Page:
Let's jump into the real audience questions. The first one, what do you say that OADC is the most secure and flexible authentication mechanism for Kubernetes? How does it make onboarding easier? Yeah, that's something that I was mentioning. I think the nicest aspect of OADC, of course, the security and all that apart is the flexibility, because once you have configured your cluster for OADC authentication, and once you have established that, then adding new users and removing them becomes so easy, because you're not going to save anything on a user's computer, because with the certificate-based authentication, you still need to have those tokens and those certificates in your laptop. You have to do that authentication, you have to keep it. And if you want to remove someone from the cluster access, you would have to make sure that they have removed it, or you'd have to change your credentials and stuff. So, that becomes very annoying. I used to work in a company where we were doing a lot of DevOps, we were not a huge team. We were like 6-7 people, but still it was annoying whenever there is a new member to the team or when someone is leaving, you have to ensure that all these are cleared up and stuff like that. So, OADC makes that extremely flexible because you don't have to touch your Kubernetes setup at all. You can do everything from your OADC user management, you can add new users, you can remove them. It just translates to your access. So, if someone is removed and then they are not going to have access anymore, because you can do it from your authentication provider or your OADC app itself. So, that makes it extremely flexible, especially for larger organizations, where there is going to be team changes or if you are going to have churn. And also it makes RBAC easier. Because with OADC and RBAC together becomes so flexible that you can manage access and authorization especially in a very granular level. You can reflect that based on how your company might be set up. So, it makes it very secure and extremely flexible. Yeah, all right. Thank you.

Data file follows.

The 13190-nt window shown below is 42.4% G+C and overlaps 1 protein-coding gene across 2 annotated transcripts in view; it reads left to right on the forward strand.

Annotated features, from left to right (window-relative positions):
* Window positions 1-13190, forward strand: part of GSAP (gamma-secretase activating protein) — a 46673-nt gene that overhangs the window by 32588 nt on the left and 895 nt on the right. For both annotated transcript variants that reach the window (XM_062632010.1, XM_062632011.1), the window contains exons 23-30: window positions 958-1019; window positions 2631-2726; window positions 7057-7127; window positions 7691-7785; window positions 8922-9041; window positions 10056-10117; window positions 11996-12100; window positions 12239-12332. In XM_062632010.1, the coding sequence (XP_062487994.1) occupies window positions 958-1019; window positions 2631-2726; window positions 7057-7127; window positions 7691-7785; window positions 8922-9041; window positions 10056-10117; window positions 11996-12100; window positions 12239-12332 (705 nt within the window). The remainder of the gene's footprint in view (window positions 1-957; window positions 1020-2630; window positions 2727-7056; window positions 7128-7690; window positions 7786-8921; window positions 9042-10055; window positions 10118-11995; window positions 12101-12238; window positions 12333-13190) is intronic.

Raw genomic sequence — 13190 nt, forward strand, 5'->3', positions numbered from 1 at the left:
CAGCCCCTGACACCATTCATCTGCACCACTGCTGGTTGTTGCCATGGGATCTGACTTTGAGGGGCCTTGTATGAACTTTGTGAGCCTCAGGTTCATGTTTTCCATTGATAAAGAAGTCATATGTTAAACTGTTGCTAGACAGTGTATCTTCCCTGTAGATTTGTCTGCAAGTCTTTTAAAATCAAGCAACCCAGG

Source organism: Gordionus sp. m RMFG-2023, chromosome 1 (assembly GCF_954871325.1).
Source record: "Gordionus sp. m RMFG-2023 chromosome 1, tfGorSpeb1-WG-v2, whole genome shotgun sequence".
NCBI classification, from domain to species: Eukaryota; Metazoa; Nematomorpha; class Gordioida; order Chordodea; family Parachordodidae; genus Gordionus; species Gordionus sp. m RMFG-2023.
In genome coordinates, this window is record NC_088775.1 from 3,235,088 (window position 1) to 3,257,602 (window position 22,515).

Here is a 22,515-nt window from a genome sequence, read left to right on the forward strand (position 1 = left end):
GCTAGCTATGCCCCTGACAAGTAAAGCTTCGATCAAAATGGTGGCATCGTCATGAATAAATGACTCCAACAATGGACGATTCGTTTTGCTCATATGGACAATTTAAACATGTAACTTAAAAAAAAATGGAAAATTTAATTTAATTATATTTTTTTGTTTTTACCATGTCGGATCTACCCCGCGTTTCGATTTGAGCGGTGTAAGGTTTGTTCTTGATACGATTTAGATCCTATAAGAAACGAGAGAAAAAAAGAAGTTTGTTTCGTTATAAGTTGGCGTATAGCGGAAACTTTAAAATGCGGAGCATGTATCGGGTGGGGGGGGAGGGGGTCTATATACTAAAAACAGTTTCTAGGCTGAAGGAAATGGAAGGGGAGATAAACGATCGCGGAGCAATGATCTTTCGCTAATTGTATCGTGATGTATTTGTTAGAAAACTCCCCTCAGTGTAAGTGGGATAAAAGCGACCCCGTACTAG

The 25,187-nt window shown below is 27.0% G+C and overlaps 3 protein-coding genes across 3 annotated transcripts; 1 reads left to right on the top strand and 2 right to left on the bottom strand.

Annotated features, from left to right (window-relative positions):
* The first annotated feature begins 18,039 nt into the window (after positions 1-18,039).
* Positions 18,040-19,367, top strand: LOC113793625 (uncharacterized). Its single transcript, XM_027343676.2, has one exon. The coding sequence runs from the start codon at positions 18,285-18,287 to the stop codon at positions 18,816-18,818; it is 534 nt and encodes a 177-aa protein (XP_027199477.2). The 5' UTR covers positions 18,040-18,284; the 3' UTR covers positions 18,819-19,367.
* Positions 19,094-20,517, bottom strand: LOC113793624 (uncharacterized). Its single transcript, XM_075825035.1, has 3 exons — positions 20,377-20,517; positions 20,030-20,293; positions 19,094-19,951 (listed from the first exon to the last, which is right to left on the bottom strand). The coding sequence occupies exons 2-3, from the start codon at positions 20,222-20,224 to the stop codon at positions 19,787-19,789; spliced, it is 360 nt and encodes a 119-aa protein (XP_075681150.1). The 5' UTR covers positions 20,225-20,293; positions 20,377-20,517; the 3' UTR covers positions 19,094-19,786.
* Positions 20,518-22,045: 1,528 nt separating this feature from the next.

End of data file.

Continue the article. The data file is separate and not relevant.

Question from CC Miller. Oh, wait, sorry, that was not a question. That was a note on the poll. But he hasn't asked a question. If you're working with someone who says, why bother, we have security on the app.

12. Importance of Securing Kubernetes Cluster

Short description:

Securing your Kubernetes cluster is more important than the security of your app because it is the key to the kingdom. You can access everything. You can access the database from there depending on your setup. You can do so much if you have access to your Kubernetes cluster.